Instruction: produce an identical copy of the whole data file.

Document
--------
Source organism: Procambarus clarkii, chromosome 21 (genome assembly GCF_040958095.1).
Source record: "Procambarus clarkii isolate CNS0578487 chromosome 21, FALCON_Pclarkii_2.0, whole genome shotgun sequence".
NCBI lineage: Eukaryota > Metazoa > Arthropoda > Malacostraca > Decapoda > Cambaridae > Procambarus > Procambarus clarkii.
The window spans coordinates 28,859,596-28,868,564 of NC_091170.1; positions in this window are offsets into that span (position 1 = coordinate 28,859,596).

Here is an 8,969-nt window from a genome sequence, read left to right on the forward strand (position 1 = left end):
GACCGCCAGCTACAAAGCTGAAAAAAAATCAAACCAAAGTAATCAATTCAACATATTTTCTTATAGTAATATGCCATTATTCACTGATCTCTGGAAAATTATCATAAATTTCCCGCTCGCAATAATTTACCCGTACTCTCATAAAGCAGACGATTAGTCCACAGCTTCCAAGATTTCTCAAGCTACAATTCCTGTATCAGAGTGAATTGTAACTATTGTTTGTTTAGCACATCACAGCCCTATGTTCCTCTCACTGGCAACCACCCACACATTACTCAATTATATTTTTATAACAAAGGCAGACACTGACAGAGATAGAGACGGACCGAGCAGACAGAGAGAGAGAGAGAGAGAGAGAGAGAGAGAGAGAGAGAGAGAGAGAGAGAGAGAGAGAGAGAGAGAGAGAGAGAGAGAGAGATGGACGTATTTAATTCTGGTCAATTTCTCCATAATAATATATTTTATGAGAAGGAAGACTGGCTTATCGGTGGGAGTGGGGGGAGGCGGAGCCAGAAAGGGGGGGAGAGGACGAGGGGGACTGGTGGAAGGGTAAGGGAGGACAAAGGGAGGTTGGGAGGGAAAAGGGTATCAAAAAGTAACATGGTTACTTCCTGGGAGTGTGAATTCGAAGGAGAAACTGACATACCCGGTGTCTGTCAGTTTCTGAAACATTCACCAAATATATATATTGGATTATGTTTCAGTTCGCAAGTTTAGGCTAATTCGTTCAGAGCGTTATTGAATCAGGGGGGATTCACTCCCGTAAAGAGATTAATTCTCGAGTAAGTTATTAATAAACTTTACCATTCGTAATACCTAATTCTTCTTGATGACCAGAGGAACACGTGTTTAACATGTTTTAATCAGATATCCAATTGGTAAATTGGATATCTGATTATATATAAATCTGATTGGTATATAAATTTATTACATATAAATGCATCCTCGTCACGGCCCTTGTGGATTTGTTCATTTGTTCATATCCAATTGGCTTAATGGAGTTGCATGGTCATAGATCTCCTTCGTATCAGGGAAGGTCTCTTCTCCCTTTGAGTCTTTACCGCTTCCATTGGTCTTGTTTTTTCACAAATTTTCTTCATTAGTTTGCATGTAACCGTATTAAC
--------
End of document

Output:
Source organism: Procambarus clarkii, chromosome 21 (genome assembly GCF_040958095.1).
Source record: "Procambarus clarkii isolate CNS0578487 chromosome 21, FALCON_Pclarkii_2.0, whole genome shotgun sequence".
NCBI lineage: Eukaryota > Metazoa > Arthropoda > Malacostraca > Decapoda > Cambaridae > Procambarus > Procambarus clarkii.
The window spans coordinates 28,859,596-28,868,564 of NC_091170.1; positions in this window are offsets into that span (position 1 = coordinate 28,859,596).

Here is an 8,969-nt window from a genome sequence, read left to right on the forward strand (position 1 = left end):
GACCGCCAGCTACAAAGCTGAAAAAAAATCAAACCAAAGTAATCAATTCAACATATTTTCTTATAGTAATATGCCATTATTCACTGATCTCTGGAAAATTATCATAAATTTCCCGCTCGCAATAATTTACCCGTACTCTCATAAAGCAGACGATTAGTCCACAGCTTCCAAGATTTCTCAAGCTACAATTCCTGTATCAGAGTGAATTGTAACTATTGTTTGTTTAGCACATCACAGCCCTATGTTCCTCTCACTGGCAACCACCCACACATTACTCAATTATATTTTTATAACAAAGGCAGACACTGACAGAGATAGAGACGGACCGAGCAGACAGAGAGAGAGAGAGAGAGAGAGAGAGAGAGAGAGAGAGAGAGAGAGAGAGAGAGAGAGAGAGAGAGAGAGAGAGAGAGAGAGATGGACGTATTTAATTCTGGTCAATTTCTCCATAATAATATATTTTATGAGAAGGAAGACTGGCTTATCGGTGGGAGTGGGGGGAGGCGGAGCCAGAAAGGGGGGGAGAGGACGAGGGGGACTGGTGGAAGGGTAAGGGAGGACAAAGGGAGGTTGGGAGGGAAAAGGGTATCAAAAAGTAACATGGTTACTTCCTGGGAGTGTGAATTCGAAGGAGAAACTGACATACCCGGTGTCTGTCAGTTTCTGAAACATTCACCAAATATATATATTGGATTATGTTTCAGTTCGCAAGTTTAGGCTAATTCGTTCAGAGCGTTATTGAATCAGGGGGGATTCACTCCCGTAAAGAGATTAATTCTCGAGTAAGTTATTAATAAACTTTACCATTCGTAATACCTAATTCTTCTTGATGACCAGAGGAACACGTGTTTAACATGTTTTAATCAGATATCCAATTGGTAAATTGGATATCTGATTATATATAAATCTGATTGGTATATAAATTTATTACATATAAATGCATCCTCGTCACGGCCCTTGTGGATTTGTTCATTTGTTCATATCCAATTGGCTTAATGGAGTTGCATGGTCATAGATCTCCTTCGTATCAGGGAAGGTCTCTTCTCCCTTTGAGTCTTTACCGCTTCCATTGGTCTTGTTTTTTCACAAATTTTCTTCATTAGTTTGCATGTAACCGTATTAAC